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Art forever changed by World War I

From the fiction of Hemingway to the savagely critical paintings of Otto Dix, WWI reshaped the notion of art, just as it forever altered the perception of war.

July 21, 2012|By Reed Johnson, Los Angeles Times

"War! We felt purified, liberated, we felt an enormous hope," Thomas Mann wrote in 1914. Only years later would the German author renounce his support of the war in his novels "The Magic Mountain" and "Dr. Faustus," which depicted wartime Europe gripped by a mass psychosis.

Austrian composer Arnold Schoenberg initially drew analogies "between the German army's assault on decadent France and his own assault on decadent bourgeois values" and music, as the New Yorker music critic Alex Ross writes in "The Rest Is Noise: Listening to the Twentieth Century." "Now comes the reckoning!" Schoenberg wrote to Alma Mahler. "Now we will throw these mediocre kitschmongers into slavery, and teach them to venerate the German spirit and to worship the German God."

For Morpurgo, the essence of how World War I stamped modern consciousness can be found in the works of a generation of English poets and writers such as Rupert Brooke, Wilfred Owen, Robert Graves and Siegfried Sassoon, all of whom served in uniform.

In the conflict's opening months, Brooke penned the wistfully patriotic "The Soldier," expressing hope that if he should die in combat he would be laid to rest in "some corner of a foreign field/ That is forever England." Three years later, Owen, who like Brooke would not survive the war, wrote with blunt fury about the horrors of gas attacks and the obscene futility of battle in "Dulce et Decorum Est."

The ruinous carnage of the War to End All Wars has come to be regarded as emblematic of all misguided military action and the societies that support it. George Bernard Shaw's 1920 play "Heartbreak House" and films such as Jean Renoir's classic "The Grand Illusion" (1937) and Peter Weir's "Gallipoli" (1981) dramatize the class-based interests and divisions that drove the war. Other movies such as Stanley Kubrick's "Paths of Glory," the peace-and-love hippie ethos of the 1966 "King of Hearts" and the grotesque music-hall choreography of the Vietnam-era "Oh, What a Lovely War!" (1969) underscore the notion that wartime signifies the taking over of the asylum by the lunatics.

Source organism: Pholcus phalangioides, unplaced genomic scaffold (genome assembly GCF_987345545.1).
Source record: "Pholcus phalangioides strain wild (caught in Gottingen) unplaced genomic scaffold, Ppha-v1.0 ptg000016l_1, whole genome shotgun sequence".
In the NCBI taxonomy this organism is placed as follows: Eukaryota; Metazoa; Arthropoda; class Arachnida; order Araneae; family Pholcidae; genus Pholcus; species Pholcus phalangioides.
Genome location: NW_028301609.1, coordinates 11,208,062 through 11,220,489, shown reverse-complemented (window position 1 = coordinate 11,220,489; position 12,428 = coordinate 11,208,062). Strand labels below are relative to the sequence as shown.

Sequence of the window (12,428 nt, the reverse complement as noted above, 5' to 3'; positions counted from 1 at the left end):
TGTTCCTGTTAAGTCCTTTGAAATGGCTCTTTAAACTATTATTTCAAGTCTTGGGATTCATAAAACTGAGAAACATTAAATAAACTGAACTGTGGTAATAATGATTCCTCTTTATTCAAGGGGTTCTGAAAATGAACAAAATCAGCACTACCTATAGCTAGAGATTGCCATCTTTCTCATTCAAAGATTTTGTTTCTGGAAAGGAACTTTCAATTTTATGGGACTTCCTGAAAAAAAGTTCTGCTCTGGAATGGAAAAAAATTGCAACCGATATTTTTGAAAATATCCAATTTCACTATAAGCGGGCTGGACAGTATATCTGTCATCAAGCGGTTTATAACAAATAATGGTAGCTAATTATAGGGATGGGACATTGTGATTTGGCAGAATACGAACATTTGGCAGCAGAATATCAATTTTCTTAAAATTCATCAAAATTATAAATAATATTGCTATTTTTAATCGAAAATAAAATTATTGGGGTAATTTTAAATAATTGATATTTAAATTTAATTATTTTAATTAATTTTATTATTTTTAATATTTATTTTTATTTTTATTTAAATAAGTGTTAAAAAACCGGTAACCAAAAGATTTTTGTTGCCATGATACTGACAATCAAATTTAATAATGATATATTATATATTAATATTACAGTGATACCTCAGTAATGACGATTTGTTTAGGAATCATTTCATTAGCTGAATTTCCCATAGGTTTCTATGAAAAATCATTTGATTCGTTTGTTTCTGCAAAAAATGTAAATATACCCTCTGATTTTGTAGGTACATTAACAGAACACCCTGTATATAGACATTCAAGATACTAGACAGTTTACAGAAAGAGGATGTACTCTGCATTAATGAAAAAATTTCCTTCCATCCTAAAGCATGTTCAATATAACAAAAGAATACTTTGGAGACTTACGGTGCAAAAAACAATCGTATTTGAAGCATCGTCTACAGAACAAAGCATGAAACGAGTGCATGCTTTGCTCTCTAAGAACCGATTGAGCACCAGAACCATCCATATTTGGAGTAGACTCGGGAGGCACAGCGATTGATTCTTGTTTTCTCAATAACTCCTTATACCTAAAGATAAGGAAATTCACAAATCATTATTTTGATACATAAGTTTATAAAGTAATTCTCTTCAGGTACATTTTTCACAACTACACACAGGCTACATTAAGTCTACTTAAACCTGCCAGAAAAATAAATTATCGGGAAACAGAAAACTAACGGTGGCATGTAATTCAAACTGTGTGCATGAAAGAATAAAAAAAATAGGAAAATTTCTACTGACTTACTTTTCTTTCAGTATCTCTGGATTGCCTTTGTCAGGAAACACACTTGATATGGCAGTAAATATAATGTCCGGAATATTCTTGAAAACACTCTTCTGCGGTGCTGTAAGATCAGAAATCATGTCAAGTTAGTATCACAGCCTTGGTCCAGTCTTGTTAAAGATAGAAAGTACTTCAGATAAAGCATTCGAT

But possibly the war's most enduring legacy, and one of its few positive ones, was to emphasize not the strategies of kaisers and field marshals but the personal stories of the nontitled individuals who actually fought and died in it.

The impulse to remember and honor the hardships endured by the ordinary foot soldier creates a direct link between Charles Sargeant Jagger's Royal Artillery Memorial at London's Hyde Park Corner, with its bronze figure of a dead soldier covered by a blanket, and Maya Lin's abstract, quietly dignified Vietnam Veterans Memorial inWashington, D.C.

Amy Lyford, a professor of art history and visual arts at Occidental College, said that Surrealism developed partly from artists' desires to depict the massive traumas the war inflicted on individual human beings. Meanwhile, she said, the ruling classes after World War I were trying to "paper over" those wounds with plastic surgery, both literally in the case of mutilated veterans, who were fitted with newfangled prosthetics, and culturally.

"There was a kind of aestheticization of trauma," said Lyford, author of "Surrealist Masculinities: Gender Anxiety and the Aesthetics of Post-World War I Reconstruction in France."

Today, Lyford said, some contemporary artists are exploring how "stories of reparation and therapy" are being used to paper over the actual and metaphoric wounds of 21st-century warfare in Iraq and Afghanistan. "The fragmentation is real," Lyford said. "It's not just something you sew up with stitches and move on."

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